Wednesday September 22, 2021

UK ‘puts brakes on’ reopening as virus cases rise

August 01, 2020

LONDON: A planned easing of England’s lockdown has been postponed a day before it was due to come into effect, as the Prime Minister warned the country “cannot be complacent” amid a rise in the prevalence of coronavirus in the community.

Measures due to be lifted today (Saturday), including allowing small wedding receptions and reopening bowling alleys and casinos, have been delayed for at least two weeks.And in a strengthening of precautions, Boris Johnson announced that face coverings will become mandatory in indoor settings such as museums, galleries, cinemas and places of worship from August 8.

In a Downing Street press conference on Friday, the Prime Minister revealed what he described as a “pretty punchy” new slogan — “Hands, face, space” — for people to be mindful of in their efforts to control the spread of Covid-19.

Standing alongside Johnson, England’s chief medical officer, Professor Chris Whitty, warned that it might not be possible to ease lockdown further, saying the UK has “probably reached near the limit or the limits” of what can be done to reopen society.

Friday’s news came after local lockdown measures were announced in parts of the North West of England and areas of West Yorkshire, banning people from different households meeting indoors or in gardens following a spike in virus cases.

Johnson told the briefing: “As we see these rises around the world, we can’t fool ourselves that we are exempt. We must be willing to react to the first signs of trouble.”He added: “We cannot be complacent and I won’t stand by and allow this virus to threaten to cause more pain and more heartache in our country. He said that, with numbers rising, “our assessment is that we should squeeze that brake pedal in order to keep the virus under control”.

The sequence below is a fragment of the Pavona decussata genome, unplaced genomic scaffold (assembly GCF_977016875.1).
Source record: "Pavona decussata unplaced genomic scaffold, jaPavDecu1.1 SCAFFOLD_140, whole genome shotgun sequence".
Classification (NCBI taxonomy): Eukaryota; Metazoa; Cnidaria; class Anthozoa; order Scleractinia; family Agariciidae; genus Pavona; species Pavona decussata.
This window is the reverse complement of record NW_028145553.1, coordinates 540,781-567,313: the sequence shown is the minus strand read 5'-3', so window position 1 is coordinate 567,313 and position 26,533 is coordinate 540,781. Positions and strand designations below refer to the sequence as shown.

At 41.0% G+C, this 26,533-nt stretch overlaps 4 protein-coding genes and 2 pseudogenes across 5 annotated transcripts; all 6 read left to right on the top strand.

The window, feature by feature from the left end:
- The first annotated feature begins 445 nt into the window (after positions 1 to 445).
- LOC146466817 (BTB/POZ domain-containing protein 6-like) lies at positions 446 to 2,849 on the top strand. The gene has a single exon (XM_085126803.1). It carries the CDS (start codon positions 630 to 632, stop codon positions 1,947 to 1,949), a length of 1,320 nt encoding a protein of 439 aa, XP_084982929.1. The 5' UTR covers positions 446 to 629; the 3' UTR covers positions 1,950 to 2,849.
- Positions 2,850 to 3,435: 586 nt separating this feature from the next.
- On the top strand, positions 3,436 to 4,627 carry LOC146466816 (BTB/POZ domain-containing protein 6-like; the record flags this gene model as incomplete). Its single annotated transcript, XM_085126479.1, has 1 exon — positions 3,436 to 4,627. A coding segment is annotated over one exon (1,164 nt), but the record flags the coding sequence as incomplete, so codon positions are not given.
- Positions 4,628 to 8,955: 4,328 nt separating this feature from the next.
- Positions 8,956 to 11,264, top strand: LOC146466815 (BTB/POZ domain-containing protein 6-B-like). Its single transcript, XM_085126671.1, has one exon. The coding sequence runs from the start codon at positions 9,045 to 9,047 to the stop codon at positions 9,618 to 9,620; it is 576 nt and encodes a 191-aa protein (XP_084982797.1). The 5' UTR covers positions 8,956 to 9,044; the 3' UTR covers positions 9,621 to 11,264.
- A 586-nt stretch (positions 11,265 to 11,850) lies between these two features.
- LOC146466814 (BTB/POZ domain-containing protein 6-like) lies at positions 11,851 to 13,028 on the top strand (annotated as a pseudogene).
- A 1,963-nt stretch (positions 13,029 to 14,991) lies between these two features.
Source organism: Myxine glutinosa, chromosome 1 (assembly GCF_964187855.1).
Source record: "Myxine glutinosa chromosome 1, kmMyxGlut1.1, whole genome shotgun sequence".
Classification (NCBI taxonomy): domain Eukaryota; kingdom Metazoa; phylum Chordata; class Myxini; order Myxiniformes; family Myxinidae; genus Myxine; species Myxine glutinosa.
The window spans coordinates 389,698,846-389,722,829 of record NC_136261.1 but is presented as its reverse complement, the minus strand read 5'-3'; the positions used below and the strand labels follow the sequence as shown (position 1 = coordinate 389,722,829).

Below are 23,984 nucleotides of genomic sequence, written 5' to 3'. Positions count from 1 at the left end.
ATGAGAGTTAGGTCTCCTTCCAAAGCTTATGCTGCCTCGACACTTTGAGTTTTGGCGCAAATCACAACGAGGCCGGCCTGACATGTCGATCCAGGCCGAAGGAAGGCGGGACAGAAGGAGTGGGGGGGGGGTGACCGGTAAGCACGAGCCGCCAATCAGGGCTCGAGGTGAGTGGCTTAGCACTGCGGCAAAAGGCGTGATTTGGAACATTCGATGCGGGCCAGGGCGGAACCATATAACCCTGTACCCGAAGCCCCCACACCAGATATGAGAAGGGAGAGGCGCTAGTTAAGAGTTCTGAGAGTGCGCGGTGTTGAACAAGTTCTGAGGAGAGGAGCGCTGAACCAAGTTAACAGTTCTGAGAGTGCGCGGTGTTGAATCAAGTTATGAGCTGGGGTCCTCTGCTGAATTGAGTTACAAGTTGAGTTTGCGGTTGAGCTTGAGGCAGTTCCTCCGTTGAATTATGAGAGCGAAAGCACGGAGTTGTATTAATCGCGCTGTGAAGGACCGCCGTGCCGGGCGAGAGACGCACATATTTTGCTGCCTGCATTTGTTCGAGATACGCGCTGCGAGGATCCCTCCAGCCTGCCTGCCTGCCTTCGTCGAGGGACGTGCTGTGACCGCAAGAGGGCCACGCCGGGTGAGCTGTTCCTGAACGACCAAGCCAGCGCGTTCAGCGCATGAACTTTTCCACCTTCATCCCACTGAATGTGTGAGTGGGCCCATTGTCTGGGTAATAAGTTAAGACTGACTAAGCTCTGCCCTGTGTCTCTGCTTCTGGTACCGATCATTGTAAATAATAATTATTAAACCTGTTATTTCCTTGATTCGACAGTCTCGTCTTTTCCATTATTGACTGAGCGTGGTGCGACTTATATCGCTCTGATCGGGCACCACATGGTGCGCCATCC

The Office for National Statistics said there has been an increase in the number of people testing positive for coronavirus in England, with Johnson saying the prevalence of the virus in the community is likely to be rising for the first time since May. According to the ONS, between July 20 and 26 there were around 0.78 new Covid-19 infections for every 10,000 people in the community population in England — equal to around 4,200 new cases per day. This is up from an estimated 2,800 new cases a day in the previous week.

Data released on Friday also showed the R value for the UK is between 0.8 to 0.9, a slight change from 0.7 to 0.9.Prof Whitty told the briefing: “I think what we’re seeing from the data from ONS and other data is that we have probably reached near the limit or the limits of what we can do in terms of opening up society.

“So what that means potentially is that, if we wish to do more things in the future, we may have to do less of some other things. And these will be difficult trade-offs, some of which will be decisions for government and some of which are for all of us as citizens to do.

“But we have to be realistic about this. The idea that we can open up everything and keep the virus under control is clearly wrong.”Despite the delay to the government’s road map on reopening, Johnson said he encouraged people “still to think of wonderful staycations here in the UK”.

Other reopenings which will not take place as planned across England today include indoor performances, pilots of larger gatherings in sports venues and conference centres, and close-contact services such as facials and make-up application.

Johnson said that, while most people are following the rules, there will be a “greater police presence” to ensure the public is adhering to the requirements around face coverings and stressed that local authorities can close down premises and cancel events which are not following the guidance.

Shielding advice will still be paused as planned on Saturday and guidance around allowing more discretion for employers with regard to staff returning to work will also go ahead, the Prime Minister said.

Accepting that Friday’s announcement would be a “real blow” to people who had wedding plans or those who can no longer celebrate Eid as they had hoped, Johnson said “we simply cannot take the risk” but vowed to open up more fully “as soon as we possibly can”.